China Tariff Fight May Sound a Sour Note for Student Musicians

September 6, 2019by Katherine Khashimova Long
Jacqueline Kamenzind, manager of Bischofberger Violins on Capitol Hill, says these Chinese cellos will be impacted by the coming tariffs and bows, as well. Some of that price hike will be passed on to young musicians and their parents in the form of higher instrument rental fees. The painting, top left, is of the founder, Hermann Bischofberger. (Alan Bener/Seattle Times/TNS)

SEATTLE — For many young Seattle musicians, September means selecting their instrument for the new school year at Bischofberger Violins, where violins, violas and cellos for rent line the walls of rosin-scented rooms.

But soon, parents of aspiring virtuosos may pay more for instrument rental, due in part to a 15% tariff increase on $112 billion worth of Chinese imports — including instruments — set to take effect Sunday.

Bischofberger is mulling raising its current rental fees to offset the higher price of bows, tuners, cases and instruments it acquires via distributors from China, said manager Jacqueline Kamenzind.

“We’ll just have to see what the new price points are,” said Kamenzind. Seattle-area instrument dealerships have already seen price hikes from suppliers, including a 10% increase for bows and a 6% increase for violins, in response to the tariffs.

Families going to rent instruments this weekend likely won’t see prices up much from last year. But going forward, that’s likely to change, area dealers agree, and rental fees that now hover around $30-$60/month will rise as a result of the tariffs.

The instrument industry is just one tiny corner of the broad swath of consumer goods, including apparel, footwear and electronics, impacted by the tariffs. The increased levies are the latest in a series of hikes imposed by President Donald Trump to attempt to force China to change what he calls unfair trade practices.

The proposed tariffs have gone through several rapid revisions, leaving local businesses feeling whiplash.

In May, the president announced the 10% tariff increase on $300 billion worth of Chinese imports, but under pressure from American retailers, he postponed the levy on a portion of those products to Dec. 15.

Then on Aug. 23, Trump retaliated against a Chinese salvo in the two countries’ ongoing trade war by announcing he would kick up the new tariffs from 10% to 15%, while simultaneously raising existing tariffs on $250 billion of Chinese imports from 25% to 30%.

Uncertainty over tariffs as far back as January prompted Bryce Van Parys, the manager of Hammond Ashley Violins in Issaquah, to make sure his business was well-stocked in advance of Sept. 1.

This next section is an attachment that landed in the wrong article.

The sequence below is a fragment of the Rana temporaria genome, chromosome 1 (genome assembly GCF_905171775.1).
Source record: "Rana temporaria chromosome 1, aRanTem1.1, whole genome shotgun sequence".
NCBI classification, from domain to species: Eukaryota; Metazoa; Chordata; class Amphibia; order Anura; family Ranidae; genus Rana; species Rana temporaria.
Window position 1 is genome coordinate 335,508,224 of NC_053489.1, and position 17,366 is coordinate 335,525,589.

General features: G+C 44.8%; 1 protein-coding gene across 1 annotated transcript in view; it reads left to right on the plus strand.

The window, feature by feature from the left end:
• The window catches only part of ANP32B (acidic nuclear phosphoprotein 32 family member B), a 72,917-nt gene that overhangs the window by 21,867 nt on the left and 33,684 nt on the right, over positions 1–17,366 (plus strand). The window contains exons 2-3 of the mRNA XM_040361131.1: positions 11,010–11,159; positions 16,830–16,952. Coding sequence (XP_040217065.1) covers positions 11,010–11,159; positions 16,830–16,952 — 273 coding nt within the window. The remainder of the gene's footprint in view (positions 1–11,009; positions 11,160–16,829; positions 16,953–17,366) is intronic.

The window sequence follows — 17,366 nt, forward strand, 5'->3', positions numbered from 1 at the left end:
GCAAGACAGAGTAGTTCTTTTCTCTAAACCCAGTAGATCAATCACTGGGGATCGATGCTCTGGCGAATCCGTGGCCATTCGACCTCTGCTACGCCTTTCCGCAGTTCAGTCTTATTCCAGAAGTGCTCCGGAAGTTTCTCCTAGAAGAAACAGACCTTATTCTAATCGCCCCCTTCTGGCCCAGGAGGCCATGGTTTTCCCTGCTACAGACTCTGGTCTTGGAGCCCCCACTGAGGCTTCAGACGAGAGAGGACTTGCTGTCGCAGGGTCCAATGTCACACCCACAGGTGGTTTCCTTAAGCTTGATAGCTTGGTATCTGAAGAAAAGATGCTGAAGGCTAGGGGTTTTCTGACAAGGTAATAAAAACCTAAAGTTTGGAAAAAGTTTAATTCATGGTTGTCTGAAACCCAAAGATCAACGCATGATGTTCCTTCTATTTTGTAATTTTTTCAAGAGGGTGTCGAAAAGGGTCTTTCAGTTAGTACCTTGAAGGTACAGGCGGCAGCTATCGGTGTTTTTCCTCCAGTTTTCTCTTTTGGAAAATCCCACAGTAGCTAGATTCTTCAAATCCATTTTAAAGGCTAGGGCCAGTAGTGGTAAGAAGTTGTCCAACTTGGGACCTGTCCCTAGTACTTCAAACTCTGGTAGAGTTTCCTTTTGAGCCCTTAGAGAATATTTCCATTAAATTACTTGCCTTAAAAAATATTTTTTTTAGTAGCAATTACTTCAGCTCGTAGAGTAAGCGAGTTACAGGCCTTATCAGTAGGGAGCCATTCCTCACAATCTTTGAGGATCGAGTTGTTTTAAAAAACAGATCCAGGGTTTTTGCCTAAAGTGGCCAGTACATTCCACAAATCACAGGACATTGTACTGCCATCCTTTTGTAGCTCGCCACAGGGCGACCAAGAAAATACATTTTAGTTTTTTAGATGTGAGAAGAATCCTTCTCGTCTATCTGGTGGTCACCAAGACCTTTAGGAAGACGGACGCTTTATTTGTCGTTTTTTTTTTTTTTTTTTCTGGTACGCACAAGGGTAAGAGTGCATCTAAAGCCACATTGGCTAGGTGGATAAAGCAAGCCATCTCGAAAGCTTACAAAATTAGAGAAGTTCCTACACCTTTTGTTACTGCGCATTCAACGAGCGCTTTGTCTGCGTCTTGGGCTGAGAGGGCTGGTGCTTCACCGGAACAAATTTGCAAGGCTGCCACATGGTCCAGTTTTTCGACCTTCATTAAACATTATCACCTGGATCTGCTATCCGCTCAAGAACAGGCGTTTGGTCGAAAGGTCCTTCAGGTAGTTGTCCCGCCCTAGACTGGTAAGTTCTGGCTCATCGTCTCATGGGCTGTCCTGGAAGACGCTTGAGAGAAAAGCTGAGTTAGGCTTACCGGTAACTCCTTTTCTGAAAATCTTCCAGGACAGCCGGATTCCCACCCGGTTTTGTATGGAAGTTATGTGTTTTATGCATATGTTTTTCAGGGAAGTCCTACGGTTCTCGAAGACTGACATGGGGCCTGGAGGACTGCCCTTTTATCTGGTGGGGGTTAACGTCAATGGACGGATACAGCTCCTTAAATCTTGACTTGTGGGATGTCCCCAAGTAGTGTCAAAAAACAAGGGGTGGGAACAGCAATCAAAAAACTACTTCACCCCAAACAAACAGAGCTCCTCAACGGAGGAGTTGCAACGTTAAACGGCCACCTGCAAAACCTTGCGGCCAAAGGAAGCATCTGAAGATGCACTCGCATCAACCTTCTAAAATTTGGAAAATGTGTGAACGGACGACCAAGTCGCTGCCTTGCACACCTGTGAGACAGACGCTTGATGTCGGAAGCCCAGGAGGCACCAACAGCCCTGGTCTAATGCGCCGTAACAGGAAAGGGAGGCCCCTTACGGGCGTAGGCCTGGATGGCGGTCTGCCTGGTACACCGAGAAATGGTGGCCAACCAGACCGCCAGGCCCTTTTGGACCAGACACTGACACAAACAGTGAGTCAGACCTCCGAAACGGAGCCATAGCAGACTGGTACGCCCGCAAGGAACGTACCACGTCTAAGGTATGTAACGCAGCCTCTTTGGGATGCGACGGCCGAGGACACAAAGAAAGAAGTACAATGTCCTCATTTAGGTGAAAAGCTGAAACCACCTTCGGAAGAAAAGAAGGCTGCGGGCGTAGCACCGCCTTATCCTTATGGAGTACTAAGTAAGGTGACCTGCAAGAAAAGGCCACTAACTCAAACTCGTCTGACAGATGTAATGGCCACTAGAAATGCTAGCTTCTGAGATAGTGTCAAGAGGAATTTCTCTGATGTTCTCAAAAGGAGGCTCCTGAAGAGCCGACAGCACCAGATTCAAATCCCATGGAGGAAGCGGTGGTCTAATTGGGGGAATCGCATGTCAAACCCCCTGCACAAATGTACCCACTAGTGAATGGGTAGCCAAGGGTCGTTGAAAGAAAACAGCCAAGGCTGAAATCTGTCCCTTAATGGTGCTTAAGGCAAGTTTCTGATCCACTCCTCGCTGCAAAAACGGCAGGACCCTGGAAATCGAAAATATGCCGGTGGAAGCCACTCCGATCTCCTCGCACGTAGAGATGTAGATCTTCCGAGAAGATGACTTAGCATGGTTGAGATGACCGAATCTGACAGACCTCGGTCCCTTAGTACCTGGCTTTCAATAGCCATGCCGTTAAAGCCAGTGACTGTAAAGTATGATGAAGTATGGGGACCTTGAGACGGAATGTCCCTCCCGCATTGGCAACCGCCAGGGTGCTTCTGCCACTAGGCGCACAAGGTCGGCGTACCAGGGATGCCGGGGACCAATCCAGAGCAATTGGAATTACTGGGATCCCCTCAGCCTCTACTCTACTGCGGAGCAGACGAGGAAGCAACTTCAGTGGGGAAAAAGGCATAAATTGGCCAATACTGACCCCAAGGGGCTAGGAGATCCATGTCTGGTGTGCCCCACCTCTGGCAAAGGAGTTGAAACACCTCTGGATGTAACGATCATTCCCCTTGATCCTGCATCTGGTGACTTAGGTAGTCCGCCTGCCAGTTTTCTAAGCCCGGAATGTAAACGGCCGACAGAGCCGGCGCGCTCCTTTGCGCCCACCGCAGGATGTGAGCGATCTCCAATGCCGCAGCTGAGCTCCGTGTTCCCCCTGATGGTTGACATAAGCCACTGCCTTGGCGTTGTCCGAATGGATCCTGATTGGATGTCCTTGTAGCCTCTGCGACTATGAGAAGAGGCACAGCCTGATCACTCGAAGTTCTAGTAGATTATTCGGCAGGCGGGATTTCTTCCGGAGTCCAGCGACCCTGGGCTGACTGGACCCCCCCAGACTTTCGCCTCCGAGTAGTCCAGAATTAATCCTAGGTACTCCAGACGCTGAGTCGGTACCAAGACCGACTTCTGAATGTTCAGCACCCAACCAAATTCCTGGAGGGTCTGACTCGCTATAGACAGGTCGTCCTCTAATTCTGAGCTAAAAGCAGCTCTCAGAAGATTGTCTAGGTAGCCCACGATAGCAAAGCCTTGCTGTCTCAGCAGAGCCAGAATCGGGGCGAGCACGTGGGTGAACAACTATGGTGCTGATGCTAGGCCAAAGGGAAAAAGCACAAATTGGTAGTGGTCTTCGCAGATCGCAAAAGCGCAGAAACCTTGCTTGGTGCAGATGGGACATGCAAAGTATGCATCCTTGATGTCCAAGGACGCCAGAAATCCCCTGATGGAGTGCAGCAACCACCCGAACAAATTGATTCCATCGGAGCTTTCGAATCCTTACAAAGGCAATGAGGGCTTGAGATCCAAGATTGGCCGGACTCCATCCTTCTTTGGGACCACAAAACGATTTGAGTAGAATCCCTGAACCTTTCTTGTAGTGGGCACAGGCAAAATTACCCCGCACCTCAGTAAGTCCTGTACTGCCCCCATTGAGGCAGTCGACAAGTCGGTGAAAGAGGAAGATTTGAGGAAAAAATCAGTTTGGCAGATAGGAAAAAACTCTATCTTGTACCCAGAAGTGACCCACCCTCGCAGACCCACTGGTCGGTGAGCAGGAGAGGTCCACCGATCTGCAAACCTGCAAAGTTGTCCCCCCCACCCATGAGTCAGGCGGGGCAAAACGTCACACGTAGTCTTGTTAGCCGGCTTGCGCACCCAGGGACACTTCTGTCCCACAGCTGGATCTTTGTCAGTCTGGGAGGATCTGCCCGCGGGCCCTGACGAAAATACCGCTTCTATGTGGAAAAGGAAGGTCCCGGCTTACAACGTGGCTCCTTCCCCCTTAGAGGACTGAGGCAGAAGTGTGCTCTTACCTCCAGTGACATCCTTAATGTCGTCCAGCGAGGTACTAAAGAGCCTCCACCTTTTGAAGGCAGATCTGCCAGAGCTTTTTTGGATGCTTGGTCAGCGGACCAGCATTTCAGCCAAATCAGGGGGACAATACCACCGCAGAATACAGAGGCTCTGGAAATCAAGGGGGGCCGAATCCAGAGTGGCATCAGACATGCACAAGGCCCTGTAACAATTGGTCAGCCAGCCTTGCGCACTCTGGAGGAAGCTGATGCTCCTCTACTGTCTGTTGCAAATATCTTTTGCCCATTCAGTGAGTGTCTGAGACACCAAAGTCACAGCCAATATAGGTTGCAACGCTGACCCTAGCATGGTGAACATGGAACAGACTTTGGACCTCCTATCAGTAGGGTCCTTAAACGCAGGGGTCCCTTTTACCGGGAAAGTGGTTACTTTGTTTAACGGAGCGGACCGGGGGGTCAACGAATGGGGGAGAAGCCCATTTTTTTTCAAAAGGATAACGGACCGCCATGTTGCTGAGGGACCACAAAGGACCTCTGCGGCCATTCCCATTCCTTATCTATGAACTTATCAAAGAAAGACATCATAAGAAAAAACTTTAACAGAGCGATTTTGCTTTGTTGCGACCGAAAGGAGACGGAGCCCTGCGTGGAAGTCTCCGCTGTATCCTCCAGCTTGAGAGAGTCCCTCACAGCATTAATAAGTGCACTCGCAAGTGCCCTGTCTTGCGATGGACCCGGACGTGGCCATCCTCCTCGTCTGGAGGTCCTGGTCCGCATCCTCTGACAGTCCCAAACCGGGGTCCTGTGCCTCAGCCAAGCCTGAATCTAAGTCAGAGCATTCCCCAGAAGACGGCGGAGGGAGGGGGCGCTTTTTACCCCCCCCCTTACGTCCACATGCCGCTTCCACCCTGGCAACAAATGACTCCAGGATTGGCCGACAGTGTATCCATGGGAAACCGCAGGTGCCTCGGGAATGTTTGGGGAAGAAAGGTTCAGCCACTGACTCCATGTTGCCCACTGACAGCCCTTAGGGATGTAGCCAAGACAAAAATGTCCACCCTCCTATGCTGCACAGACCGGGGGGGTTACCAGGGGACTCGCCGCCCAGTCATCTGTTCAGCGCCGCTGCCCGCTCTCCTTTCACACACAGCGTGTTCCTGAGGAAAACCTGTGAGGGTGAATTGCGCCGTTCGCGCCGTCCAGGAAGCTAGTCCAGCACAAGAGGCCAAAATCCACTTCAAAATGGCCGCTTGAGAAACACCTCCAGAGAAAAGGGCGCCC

“All of this has been — are we going to or are we not?” he said of the president’s back-and-forth on tariff levels. “It’s been tough to plan on. So we erred on the side of caution.”

As importers raced to get goods into the country before the tariffs hit, the Northwest Seaport Alliance saw record cargo volumes come through the Ports of Seattle and Tacoma, Wash., this summer.

“People are, so to speak, beating the rush,” said Port of Seattle Commissioner Fred Felleman. But as cargo volumes slow in September, Felleman expects port employees may start feeling a pinch.

“It will have all sorts of trickle-down effects on the ships, the tug assistants, the pilots,” he said.

Some of the second-order effects of the trade dispute with China are already apparent in Washington’s agricultural sector. In retaliation for the tariffs set to go into effect Sunday, China in May increased duties on $60 billion of American goods, including agricultural products.

Cherries and forage products like alfalfa hay have been particularly hard-hit by Chinese tariffs, said Brad Haberman, the owner of Number 9 Hay in Ellensburg, Wash. His 50-person company has seen its exports fall by almost two-thirds since the start of the year. Employees are working reduced hours, and Haberman is exploring new contracts in places like Japan, Korea and the United Arab Emirates — but for now, they’re not enough to replace the business he’s lost.

Still, he said, he supports the tariffs.

“We need to have free and fair trade with China,” he said. “I don’t think it’s very fair, the way the trade has been.”

But tariffs, once imposed, can alter the market forever, said John Stuhlmiller, who heads the Washington Farm Bureau. As Chinese agricultural buyers invest in setting up less-expensive supply chains to other countries, some farmers worry they may have to kiss Chinese markets goodbye for good.

“The tariffs aren’t really the issue so much as the lost market share,” he said.

Amid the turbulence, one thing is almost certain: Consumers can expect to pay more at the cash register, especially when the full tariffs laid out by President Trump go into effect in December. At that point, virtually everything imported from China will be taxed, according to calculations by Chad Bown of the Peterson Institute for International Economics.

Even before tariff levels were bumped up from 10% to 15%, J.P. Morgan estimated they would cost the average household $1,000 a year.

But more than price increases, it was the uncertainty that most worried Sue Mooers, chief financial officer of Dusty Strings, the harp and hammered dulcimer manufacturer with a retail store in Fremont. The company is paying more for instrument cases since its manufacturer hiked prices by 10% in an earlier round of tariffs.

“What’s going to be in effect the next time we order?” she said. “Who the heck knows?”


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